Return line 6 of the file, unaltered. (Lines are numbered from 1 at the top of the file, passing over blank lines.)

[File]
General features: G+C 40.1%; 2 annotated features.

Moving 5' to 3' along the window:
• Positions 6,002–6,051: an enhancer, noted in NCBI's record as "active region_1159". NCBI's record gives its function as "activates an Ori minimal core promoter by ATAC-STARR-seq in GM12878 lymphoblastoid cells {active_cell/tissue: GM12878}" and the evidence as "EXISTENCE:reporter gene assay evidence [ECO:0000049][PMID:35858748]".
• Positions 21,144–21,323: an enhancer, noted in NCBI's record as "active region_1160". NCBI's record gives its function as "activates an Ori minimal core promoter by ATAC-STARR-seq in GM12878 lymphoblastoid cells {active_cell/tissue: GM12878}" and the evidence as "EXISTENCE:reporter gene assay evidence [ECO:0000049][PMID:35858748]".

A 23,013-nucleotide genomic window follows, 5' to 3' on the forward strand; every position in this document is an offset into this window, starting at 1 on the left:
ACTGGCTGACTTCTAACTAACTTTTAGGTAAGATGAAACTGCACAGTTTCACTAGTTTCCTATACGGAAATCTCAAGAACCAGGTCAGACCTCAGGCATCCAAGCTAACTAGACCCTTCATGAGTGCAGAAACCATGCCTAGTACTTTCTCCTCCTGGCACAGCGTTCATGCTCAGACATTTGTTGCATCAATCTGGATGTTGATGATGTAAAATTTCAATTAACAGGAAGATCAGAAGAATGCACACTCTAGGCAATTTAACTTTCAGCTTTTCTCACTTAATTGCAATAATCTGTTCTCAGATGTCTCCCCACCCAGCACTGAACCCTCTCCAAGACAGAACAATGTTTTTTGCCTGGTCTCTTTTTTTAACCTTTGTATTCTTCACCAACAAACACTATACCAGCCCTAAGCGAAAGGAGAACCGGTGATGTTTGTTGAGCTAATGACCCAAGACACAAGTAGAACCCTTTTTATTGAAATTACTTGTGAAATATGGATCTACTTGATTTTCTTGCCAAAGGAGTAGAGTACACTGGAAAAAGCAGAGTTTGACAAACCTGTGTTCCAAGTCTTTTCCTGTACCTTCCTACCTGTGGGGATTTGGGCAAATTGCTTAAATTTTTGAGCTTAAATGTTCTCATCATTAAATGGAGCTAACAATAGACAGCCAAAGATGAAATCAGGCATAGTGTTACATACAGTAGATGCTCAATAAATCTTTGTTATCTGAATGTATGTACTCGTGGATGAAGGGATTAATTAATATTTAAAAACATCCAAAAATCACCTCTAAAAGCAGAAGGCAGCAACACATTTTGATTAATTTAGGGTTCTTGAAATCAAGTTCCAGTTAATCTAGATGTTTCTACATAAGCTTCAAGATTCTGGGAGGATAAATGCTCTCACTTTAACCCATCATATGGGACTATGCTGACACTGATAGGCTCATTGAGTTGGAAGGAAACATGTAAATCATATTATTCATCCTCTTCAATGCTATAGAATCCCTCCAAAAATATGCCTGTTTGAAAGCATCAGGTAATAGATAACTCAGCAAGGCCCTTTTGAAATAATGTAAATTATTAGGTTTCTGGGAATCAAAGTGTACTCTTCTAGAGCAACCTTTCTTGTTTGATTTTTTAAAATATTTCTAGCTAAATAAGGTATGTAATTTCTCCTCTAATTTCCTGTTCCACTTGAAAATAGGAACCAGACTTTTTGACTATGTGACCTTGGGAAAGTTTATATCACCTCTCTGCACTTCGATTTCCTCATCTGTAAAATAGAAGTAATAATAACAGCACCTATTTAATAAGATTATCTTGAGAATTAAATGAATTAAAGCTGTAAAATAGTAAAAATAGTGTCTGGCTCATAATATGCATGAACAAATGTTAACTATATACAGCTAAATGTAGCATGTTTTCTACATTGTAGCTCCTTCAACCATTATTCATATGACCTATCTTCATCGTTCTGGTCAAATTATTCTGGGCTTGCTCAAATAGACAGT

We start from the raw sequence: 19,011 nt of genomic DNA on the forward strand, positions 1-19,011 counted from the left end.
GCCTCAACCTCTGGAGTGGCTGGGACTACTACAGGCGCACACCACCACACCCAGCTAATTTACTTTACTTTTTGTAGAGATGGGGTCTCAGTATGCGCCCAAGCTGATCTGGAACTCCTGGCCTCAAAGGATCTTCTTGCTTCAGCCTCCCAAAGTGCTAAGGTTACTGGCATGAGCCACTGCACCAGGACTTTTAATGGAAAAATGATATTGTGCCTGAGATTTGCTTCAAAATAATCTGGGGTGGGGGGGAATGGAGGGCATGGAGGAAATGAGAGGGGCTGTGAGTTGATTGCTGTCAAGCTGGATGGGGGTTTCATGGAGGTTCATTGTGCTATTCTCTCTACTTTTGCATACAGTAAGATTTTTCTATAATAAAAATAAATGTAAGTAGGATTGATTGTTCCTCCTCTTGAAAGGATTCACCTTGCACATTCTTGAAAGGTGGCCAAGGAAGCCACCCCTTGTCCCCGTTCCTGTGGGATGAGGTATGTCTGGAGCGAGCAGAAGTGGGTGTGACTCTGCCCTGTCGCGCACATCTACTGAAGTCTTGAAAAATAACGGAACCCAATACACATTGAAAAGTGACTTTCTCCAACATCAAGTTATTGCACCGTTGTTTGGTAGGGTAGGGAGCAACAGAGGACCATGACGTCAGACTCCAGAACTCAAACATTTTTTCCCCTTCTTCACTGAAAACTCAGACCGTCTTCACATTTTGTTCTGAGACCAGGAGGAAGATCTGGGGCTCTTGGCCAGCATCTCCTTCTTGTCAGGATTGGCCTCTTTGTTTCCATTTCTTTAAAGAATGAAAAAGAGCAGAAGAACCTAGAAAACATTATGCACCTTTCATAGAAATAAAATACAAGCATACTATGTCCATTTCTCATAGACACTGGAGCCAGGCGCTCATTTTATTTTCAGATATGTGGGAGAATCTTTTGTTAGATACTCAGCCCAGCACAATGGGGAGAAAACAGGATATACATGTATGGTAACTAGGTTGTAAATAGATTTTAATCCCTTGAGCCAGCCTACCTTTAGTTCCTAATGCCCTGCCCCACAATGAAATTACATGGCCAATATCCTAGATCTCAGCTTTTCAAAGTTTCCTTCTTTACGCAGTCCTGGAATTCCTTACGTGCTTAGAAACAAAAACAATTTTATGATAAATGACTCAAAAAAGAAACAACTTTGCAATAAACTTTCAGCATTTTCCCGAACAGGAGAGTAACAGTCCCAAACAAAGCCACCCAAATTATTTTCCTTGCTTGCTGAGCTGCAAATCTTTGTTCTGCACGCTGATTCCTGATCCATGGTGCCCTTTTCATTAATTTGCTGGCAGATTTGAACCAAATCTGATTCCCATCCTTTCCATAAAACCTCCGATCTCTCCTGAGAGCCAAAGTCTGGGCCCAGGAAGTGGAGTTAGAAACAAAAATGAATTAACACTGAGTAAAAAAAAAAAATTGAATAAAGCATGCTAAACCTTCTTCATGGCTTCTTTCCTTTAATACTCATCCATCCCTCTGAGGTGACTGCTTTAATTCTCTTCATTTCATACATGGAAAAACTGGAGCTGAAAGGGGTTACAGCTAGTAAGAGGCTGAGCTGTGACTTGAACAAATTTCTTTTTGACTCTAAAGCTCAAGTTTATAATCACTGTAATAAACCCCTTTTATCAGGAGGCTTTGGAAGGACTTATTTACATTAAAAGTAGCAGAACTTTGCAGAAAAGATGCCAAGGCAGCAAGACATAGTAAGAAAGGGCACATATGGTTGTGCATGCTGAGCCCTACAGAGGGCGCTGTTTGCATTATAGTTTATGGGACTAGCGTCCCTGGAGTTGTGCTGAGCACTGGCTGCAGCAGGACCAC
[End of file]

ACTGGCTGACTTCTAACTAACTTTTAGGTAAGATGAAACTGCACAGTTTCACTAGTTTCCTATACGGAAATCTCAAGAACCAGGTCAGACCTCAGGCATCCAAGCTAACTAGACCCTTCATGAGTGCAGAAACCATGCCTAGTACTTTCTCCTCCTGGCACAGCGTTCATGCTCAGACATTTGTTGCATCAATCTGGATGTTGATGATGTAAAATTTCAATTAACAGGAAGATCAGAAGAATGCACACTCTAGGCAATTTAACTTTCAGCTTTTCTCACTTAATTGCAATAATCTGTTCTCAGATGTCTCCCCACCCAGCACTGAACCCTCTCCAAGACAGAACAATGTTTTTTGCCTGGTCTCTTTTTTTAACCTTTGTATTCTTCACCAACAAACACTATACCAGCCCTAAGCGAAAGGAGAACCGGTGATGTTTGTTGAGCTAATGACCCAAGACACAAGTAGAACCCTTTTTATTGAAATTACTTGTGAAATATGGATCTACTTGATTTTCTTGCCAAAGGAGTAGAGTACACTGGAAAAAGCAGAGTTTGACAAACCTGTGTTCCAAGTCTTTTCCTGTACCTTCCTACCTGTGGGGATTTGGGCAAATTGCTTAAATTTTTGAGCTTAAATGTTCTCATCATTAAATGGAGCTAACAATAGACAGCCAAAGATGAAATCAGGCATAGTGTTACATACAGTAGATGCTCAATAAATCTTTGTTATCTGAATGTATGTACTCGTGGATGAAGGGATTAATTAATATTTAAAAACATCCAAAAATCACCTCTAAAAGCAGAAGGCAGCAACACATTTTGATTAATTTAGGGTTCTTGAAATCAAGTTCCAGTTAATCTAGATGTTTCTACATAAGCTTCAAGATTCTGGGAGGATAAATGCTCTCACTTTAACCCATCATATGGGACTATGCTGACACTGATAGGCTCATTGAGTTGGAAGGAAACATGTAAATCATATTATTCATCCTCTTCAATGCTATAGAATCCCTCCAAAAATATGCCTGTTTGAAAGCATCAGGTAATAGATAACTCAGCAAGGCCCTTTTGAAATAATGTAAATTATTAGGTTTCTGGGAATCAAAGTGTACTCTTCTAGAGCAACCTTTCTTGTTTGATTTTTTAAAATATTTCTAGCTAAATAAGGTATGTAATTTCTCCTCTAATTTCCTGTTCCACTTGAAAATAGGAACCAGACTTTTTGACTATGTGACCTTGGGAAAGTTTATATCACCTCTCTGCACTTCGATTTCCTCATCTGTAAAATAGAAGTAATAATAACAGCACCTATTTAATAAGATTATCTTGAGAATTAAATGAATTAAAGCTGTAAAATAGTAAAAATAGTGTCTGGCTCATAATATGCATGAACAAATGTTAACTATATACAGCTAAATGTAGCATGTTTTCTACATTGTAGCTCCTTCAACCATTATTCATATGACCTATCTTCATCGTTCTGGTCAAATTATTCTGGGCTTGCTCAAATAGACAGT